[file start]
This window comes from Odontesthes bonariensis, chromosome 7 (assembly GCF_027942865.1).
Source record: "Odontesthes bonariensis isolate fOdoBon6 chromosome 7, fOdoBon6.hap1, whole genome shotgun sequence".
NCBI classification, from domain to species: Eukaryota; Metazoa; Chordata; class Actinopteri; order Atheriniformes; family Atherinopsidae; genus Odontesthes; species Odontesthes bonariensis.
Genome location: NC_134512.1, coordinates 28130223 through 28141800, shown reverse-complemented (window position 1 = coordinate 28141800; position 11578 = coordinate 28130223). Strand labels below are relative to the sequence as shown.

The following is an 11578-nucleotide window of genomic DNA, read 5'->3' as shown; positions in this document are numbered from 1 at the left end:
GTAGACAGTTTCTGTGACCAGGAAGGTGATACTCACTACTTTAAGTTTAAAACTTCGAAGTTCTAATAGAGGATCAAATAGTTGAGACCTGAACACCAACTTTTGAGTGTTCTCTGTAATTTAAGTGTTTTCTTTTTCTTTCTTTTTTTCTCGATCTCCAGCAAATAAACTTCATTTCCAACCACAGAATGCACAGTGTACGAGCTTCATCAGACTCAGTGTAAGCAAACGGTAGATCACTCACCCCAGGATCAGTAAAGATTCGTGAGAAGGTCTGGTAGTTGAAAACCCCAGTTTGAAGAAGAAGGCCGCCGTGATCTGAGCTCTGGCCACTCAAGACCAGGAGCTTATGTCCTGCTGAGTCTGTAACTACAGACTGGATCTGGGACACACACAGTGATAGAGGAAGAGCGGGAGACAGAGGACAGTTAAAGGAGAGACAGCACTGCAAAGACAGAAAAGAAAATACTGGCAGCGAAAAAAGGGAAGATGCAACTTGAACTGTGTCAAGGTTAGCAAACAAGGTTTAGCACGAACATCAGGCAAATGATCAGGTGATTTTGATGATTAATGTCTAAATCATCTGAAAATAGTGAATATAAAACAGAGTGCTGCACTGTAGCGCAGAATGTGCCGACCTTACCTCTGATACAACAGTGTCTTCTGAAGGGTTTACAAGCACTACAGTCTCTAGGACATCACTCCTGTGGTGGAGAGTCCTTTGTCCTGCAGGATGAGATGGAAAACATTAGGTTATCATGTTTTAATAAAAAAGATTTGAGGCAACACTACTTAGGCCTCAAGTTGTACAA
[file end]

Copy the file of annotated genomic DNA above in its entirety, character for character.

This window comes from Odontesthes bonariensis, chromosome 7 (assembly GCF_027942865.1).
Source record: "Odontesthes bonariensis isolate fOdoBon6 chromosome 7, fOdoBon6.hap1, whole genome shotgun sequence".
NCBI classification, from domain to species: Eukaryota; Metazoa; Chordata; class Actinopteri; order Atheriniformes; family Atherinopsidae; genus Odontesthes; species Odontesthes bonariensis.
Genome location: NC_134512.1, coordinates 28130223 through 28141800, shown reverse-complemented (window position 1 = coordinate 28141800; position 11578 = coordinate 28130223). Strand labels below are relative to the sequence as shown.

The following is an 11578-nucleotide window of genomic DNA, read 5'->3' as shown; positions in this document are numbered from 1 at the left end:
GTAGACAGTTTCTGTGACCAGGAAGGTGATACTCACTACTTTAAGTTTAAAACTTCGAAGTTCTAATAGAGGATCAAATAGTTGAGACCTGAACACCAACTTTTGAGTGTTCTCTGTAATTTAAGTGTTTTCTTTTTCTTTCTTTTTTTCTCGATCTCCAGCAAATAAACTTCATTTCCAACCACAGAATGCACAGTGTACGAGCTTCATCAGACTCAGTGTAAGCAAACGGTAGATCACTCACCCCAGGATCAGTAAAGATTCGTGAGAAGGTCTGGTAGTTGAAAACCCCAGTTTGAAGAAGAAGGCCGCCGTGATCTGAGCTCTGGCCACTCAAGACCAGGAGCTTATGTCCTGCTGAGTCTGTAACTACAGACTGGATCTGGGACACACACAGTGATAGAGGAAGAGCGGGAGACAGAGGACAGTTAAAGGAGAGACAGCACTGCAAAGACAGAAAAGAAAATACTGGCAGCGAAAAAAGGGAAGATGCAACTTGAACTGTGTCAAGGTTAGCAAACAAGGTTTAGCACGAACATCAGGCAAATGATCAGGTGATTTTGATGATTAATGTCTAAATCATCTGAAAATAGTGAATATAAAACAGAGTGCTGCACTGTAGCGCAGAATGTGCCGACCTTACCTCTGATACAACAGTGTCTTCTGAAGGGTTTACAAGCACTACAGTCTCTAGGACATCACTCCTGTGGTGGAGAGTCCTTTGTCCTGCAGGATGAGATGGAAAACATTAGGTTATCATGTTTTAATAAAAAAGATTTGAGGCAACACTACTTAGGCCTCAAGTTGTACAA